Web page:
Unfortunately, direct share transfers for each investor heavily burdens a company's Legal and Equity Administration teams (if they even have one). Why? Let's consider a transaction where an employee shareholder sells $1 million worth of stock to 50 investors, each investing $20,000:

For one, the company would need to process 50 separate transfer notices (the transfer notice is a required document that sets out the terms of the proposed share sale).

Additionally, the company would need to determine if it should exercise its Right of First Refusal (ROFR) for each of the 50 purchases. Should they opt not to exercise their ROFR, they would now add 50 new investors to their cap table.

As a comparison, when a company goes through a large Venture Financing, they may only add 2 or 3 new investors to the cap table. So adding 50 people is a ton of work!

In direct investments, the investor typically pays an upfront commission on the transaction.

Fund Structure
The solution to the aforementioned problem is a fund structure. In this type of investment, investors are purchasing an ownership interest in a fund (usually a partnership or an LLC), which will hold the private shares as an investment. In the case of a share transfer, this means that the fund, rather than the specific investors, is purchasing the shares from the shareholder. As a result, only one transfer notice needs to be submitted to the company, and the company will only need to add one name to the cap table (the name of the fund).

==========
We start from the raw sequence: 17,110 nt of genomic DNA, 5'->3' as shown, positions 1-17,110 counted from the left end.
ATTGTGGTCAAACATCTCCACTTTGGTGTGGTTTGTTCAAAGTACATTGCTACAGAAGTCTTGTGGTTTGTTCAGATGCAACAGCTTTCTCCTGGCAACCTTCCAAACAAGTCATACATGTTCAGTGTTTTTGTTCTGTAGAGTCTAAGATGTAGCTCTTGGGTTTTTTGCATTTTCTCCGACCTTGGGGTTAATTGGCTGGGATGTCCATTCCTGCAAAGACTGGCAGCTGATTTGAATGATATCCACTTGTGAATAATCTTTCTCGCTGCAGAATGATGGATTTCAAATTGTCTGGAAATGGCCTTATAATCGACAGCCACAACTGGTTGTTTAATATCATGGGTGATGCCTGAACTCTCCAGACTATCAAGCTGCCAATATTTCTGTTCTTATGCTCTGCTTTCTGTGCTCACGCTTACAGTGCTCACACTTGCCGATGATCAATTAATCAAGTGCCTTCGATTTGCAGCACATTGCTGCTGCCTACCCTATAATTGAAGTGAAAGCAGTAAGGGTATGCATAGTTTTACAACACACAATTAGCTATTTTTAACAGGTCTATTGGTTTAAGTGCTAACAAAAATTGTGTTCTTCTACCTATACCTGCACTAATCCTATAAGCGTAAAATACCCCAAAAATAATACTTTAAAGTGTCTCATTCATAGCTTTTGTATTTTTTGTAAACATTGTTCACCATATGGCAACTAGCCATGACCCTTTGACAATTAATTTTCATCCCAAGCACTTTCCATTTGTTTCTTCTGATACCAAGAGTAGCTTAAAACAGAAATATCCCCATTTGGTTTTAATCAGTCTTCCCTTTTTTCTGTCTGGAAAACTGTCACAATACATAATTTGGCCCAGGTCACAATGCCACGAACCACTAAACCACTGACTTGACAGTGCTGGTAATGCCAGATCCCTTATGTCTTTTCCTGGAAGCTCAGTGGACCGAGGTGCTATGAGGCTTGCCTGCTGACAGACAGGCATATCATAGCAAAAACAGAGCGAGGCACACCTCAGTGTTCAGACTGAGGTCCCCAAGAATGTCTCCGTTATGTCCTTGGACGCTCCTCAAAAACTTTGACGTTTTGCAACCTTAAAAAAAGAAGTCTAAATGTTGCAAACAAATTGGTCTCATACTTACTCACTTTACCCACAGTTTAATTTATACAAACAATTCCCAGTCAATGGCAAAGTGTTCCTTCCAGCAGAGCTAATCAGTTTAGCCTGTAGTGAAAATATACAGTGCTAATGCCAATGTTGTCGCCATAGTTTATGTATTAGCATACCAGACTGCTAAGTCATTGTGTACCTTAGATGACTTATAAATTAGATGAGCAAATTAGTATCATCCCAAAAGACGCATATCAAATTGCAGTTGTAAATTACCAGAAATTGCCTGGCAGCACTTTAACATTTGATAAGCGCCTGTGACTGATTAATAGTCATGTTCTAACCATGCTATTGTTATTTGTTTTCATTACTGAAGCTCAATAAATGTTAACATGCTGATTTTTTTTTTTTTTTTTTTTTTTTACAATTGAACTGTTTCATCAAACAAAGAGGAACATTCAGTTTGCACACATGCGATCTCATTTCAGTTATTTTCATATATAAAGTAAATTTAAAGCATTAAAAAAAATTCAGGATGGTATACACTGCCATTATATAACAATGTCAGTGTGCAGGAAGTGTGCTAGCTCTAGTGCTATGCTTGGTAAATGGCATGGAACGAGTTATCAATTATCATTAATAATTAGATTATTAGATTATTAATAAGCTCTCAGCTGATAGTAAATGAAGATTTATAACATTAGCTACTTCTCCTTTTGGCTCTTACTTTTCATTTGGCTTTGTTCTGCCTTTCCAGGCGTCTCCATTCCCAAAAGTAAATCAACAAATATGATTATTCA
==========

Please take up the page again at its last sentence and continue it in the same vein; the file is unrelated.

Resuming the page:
At the time of acquisition or IPO, the Fund will be contacted by the company's Equity Admin team or Transfer Agent, and the Fund will be responsible for any distributions of shares or cash.

With a Fund Structure, investors can be charged in various ways: an upfront sales fee, an annual management fee and expense fee, and carried interest (where the Fund's manager will keep a percentage of any profits).